Storing images in a noSQL database might be a good approach for many applications, and it can alleviate many replication and scalability issues when it comes to images and by extension other binary files.
Riak can store any kind of data, including binary. Whatever you can turn into an Erlang tuple can be stored, without the 4MB document size limitation of MongoDB or the “attachment”-model of CouchDB.
First, ripple has to be installed, the “official” Ruby driver for Riak:
sudo gem install ripple
Then require it in environment.rb of your Rails app:
This gem will pull some dependencies, namely activesupport-3.x and also activemodel. To continue working with Rails 2.3.5 without these beta gems, first uninstall them:
sudo gem uninstall activesupport –version ’3.0.0.beta3′
sudo gem uninstall activemodel
You will now get
no such file to load — active_support/i18n
when trying to start the server.
Sean is in the process of splitting the ripple gem into the ‘riak’ and ‘ripple’ (OM) parts to make the ‘riak’ part compatible with Rails 2.3.5., but for now you could either unpack the gem into vendor/gems (Google is your friend), or patch the offending file (your path may be different):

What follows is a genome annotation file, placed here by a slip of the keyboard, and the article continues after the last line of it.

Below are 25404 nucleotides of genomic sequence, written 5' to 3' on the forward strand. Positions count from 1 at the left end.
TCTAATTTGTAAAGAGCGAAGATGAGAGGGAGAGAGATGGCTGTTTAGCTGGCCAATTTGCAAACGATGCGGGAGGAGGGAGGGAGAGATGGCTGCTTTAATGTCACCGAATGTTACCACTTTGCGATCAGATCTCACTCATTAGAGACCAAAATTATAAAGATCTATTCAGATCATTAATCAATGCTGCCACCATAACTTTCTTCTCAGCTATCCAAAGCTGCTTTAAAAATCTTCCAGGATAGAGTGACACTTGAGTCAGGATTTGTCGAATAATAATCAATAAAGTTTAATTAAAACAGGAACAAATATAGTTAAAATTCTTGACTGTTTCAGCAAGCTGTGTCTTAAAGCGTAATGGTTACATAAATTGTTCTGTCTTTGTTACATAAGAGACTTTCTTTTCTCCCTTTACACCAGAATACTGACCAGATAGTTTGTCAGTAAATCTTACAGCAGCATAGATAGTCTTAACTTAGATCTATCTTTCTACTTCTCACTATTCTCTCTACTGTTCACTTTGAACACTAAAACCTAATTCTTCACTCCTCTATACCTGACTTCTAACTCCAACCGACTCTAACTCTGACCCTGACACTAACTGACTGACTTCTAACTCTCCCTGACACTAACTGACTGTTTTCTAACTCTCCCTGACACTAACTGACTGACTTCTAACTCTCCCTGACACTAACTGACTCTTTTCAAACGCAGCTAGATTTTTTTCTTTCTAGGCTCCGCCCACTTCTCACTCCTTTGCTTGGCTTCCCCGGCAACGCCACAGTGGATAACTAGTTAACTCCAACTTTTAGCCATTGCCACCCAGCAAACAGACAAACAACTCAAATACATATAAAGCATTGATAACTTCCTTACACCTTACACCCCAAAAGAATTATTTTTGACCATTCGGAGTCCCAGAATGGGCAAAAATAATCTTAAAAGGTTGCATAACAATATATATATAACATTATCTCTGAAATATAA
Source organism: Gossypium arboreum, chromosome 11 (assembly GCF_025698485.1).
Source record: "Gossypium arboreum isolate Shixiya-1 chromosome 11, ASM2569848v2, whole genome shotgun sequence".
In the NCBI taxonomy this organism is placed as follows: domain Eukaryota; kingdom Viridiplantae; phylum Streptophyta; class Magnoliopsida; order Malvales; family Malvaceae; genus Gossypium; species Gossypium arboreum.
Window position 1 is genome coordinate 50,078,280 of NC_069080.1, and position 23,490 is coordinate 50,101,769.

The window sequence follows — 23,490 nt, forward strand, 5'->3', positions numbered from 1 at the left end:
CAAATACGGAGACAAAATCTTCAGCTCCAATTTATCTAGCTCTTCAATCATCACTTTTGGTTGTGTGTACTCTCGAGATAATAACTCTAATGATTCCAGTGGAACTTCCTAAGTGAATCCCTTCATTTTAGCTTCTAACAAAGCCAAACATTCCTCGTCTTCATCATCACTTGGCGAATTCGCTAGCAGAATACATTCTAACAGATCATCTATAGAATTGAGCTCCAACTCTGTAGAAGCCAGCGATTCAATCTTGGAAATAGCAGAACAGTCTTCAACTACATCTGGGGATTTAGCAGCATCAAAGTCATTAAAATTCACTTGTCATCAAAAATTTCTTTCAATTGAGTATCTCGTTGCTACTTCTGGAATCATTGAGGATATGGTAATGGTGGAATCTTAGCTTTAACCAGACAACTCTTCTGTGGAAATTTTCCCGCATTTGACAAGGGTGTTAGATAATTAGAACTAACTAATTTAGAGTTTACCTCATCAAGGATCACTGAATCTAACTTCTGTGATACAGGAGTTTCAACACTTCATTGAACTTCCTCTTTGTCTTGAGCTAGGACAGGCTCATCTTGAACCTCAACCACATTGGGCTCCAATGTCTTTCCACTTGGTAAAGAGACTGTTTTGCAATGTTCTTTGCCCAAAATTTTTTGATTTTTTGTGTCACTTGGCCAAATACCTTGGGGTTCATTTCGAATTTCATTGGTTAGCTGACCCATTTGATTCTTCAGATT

By simply changing
Now script/console or script/server will still give a bunch of warnings but the app should start.
Finally, here’s the snippet to store an image in riak:
client = Riak::Client.new
bucket = client.bucket(“my_image_store”)
object = Riak::RObject.new(bucket, “elephant_in_room.jpg”)
object.content_type = “image/jpeg”
fi = File.new(“/path/to/elephant.jpg”, “r”)
object.data = fi
Now point your browser to
and there is your image, just as you read it from disk.
Note the structure of the URL
and behold the simplicity and predictability of an HTTP/REST API. Accessing data really becomes a “no-brainer”. Riak of course vastly expands on this concept with links.
Surely you’ll want to embed the image in a larger document but this snippet might help you to get started.